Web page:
What is it about the Scots? This very singular nation has a habit of providing us with musicians who embody the distinctive moral codes and melancholic world-view of a people with Celtic lineage, hardened by inclement weather, largely working-class politics, dry humour and a romantic streak as wide as the Firth of Forth. It’s a potent combination seen in generations of artists, from Maggie Bell to Roddy Frame, Karine Polwart, Justin Currie, David Byrne and King Creosote. Already five albums into a career largely under the radar, it could be time to start including Dean Owens in the list.
In the Green Note’s basement bar, Dean Owens short introduction to his latest album Into The Sea provided all the evidence required that the warm tones and easy melodies contained therein aren’t the product of studio magic; the man can sing. The album is full of great little stories wound around ear-worm-generating tunes and the man from Leith delivered six of them to a receptive audience. He opened with two of the best, the returning soldier’s tale Closer To Home shedding a positive light on the reunions that occurred in millions of homes across the country after the war, and Kids (1979), a brilliant piece of nostalgia that strips away any attempt at rose-tinting and harbours more than a little biography in its clever lyric about sundered school friends.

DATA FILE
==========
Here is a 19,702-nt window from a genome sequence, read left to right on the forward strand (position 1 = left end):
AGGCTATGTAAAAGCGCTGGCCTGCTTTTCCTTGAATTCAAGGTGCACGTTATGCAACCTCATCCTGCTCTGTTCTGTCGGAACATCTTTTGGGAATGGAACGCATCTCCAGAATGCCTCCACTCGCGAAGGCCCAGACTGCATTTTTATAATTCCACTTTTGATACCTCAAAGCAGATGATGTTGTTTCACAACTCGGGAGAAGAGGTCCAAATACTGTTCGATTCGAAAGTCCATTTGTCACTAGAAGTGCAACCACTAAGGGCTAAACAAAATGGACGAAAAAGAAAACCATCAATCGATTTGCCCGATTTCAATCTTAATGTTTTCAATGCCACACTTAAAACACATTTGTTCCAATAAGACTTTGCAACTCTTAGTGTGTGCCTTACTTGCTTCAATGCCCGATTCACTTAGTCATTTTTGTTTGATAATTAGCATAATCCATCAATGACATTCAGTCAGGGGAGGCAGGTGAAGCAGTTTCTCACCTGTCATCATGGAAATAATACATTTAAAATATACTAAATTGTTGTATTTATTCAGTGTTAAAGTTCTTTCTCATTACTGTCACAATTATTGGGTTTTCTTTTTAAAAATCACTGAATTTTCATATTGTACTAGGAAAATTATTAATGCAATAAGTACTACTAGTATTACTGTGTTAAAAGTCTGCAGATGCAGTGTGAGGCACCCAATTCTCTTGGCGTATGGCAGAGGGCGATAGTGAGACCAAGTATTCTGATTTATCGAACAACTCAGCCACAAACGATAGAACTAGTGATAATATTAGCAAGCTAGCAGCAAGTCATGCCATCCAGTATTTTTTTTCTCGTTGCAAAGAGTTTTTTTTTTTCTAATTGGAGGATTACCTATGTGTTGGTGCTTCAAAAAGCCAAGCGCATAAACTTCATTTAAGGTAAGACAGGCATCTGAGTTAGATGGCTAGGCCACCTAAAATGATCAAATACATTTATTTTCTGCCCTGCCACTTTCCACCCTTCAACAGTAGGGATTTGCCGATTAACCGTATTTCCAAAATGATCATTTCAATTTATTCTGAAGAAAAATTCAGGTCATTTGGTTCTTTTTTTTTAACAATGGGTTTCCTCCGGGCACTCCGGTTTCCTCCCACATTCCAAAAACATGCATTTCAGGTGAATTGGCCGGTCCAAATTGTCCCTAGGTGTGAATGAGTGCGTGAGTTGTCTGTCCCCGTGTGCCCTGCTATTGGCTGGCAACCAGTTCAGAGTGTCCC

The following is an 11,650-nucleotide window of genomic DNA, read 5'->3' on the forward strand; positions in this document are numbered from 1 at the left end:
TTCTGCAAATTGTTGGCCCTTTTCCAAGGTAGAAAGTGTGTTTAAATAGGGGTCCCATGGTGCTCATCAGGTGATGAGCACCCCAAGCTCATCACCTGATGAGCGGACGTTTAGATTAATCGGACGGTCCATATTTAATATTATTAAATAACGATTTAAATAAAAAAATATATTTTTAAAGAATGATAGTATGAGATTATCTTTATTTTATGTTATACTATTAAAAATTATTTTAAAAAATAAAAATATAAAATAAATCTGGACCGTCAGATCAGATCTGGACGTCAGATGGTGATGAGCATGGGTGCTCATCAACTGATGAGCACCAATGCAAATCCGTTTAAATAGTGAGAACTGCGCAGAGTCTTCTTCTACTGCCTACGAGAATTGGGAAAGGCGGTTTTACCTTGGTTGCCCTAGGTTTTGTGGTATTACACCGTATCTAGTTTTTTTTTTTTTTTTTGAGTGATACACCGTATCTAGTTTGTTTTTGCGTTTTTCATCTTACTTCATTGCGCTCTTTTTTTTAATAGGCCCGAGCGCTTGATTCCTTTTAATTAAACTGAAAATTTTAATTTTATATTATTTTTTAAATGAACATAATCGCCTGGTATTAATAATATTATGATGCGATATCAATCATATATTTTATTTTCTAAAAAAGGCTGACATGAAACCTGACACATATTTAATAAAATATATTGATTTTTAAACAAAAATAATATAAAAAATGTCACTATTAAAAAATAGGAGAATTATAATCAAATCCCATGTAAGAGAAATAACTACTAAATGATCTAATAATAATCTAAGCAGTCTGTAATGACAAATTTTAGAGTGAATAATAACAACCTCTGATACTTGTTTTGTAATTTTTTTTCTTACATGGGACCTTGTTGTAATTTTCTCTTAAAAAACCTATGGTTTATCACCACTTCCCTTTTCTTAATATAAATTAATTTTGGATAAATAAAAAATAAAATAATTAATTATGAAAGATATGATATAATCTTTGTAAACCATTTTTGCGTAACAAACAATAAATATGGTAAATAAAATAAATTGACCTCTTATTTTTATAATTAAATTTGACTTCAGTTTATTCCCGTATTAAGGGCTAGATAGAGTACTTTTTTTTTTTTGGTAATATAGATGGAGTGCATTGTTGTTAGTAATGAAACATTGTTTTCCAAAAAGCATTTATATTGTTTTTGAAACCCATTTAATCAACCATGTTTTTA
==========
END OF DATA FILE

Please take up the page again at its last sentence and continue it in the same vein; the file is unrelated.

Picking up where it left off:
There’s a default self-deprecating mode in a lot of Scottish songwriters and Owens is no different, apologising for bringing the bad weather with him (oh, the stereo-types!) and pointing out that the studio cuts include a fuller band sound. Up On The Hill is a ‘rocker’ apparently, but none of its recorded shuffle and slide is lost in the keening delivery, which results in both immediate gratification and a mental note to revisit the studio version on the way home. The Only One slows things down before he finishes with the ridiculously catchy Valentine’s Day In New York; ‘There’s ice floating down the Hudson river / A patch of blue sky on the Jersey side / Liberty takes everything I give her / We all need a place to hide’ and new single Evergreen.
Six songs, six possible singles; it really is that strong an album and he didn’t play Virginia Street, which is possibly the strongest cut. The well-informed crowd are appreciative and there’s plenty of industry types hanging around afterwards that can (and do) promote Owens to a wider audience so here’s wishing the journey was of value. Let’s hope Owens doesn’t leave it long before returning south of the border again; the opportunity to immerse ourselves in the poetry of the north is one us dour English types never fail to surrender to.
Review by: Paul Woodgate
Into The Sea is Out Now via Drumfire records
Order via Amazon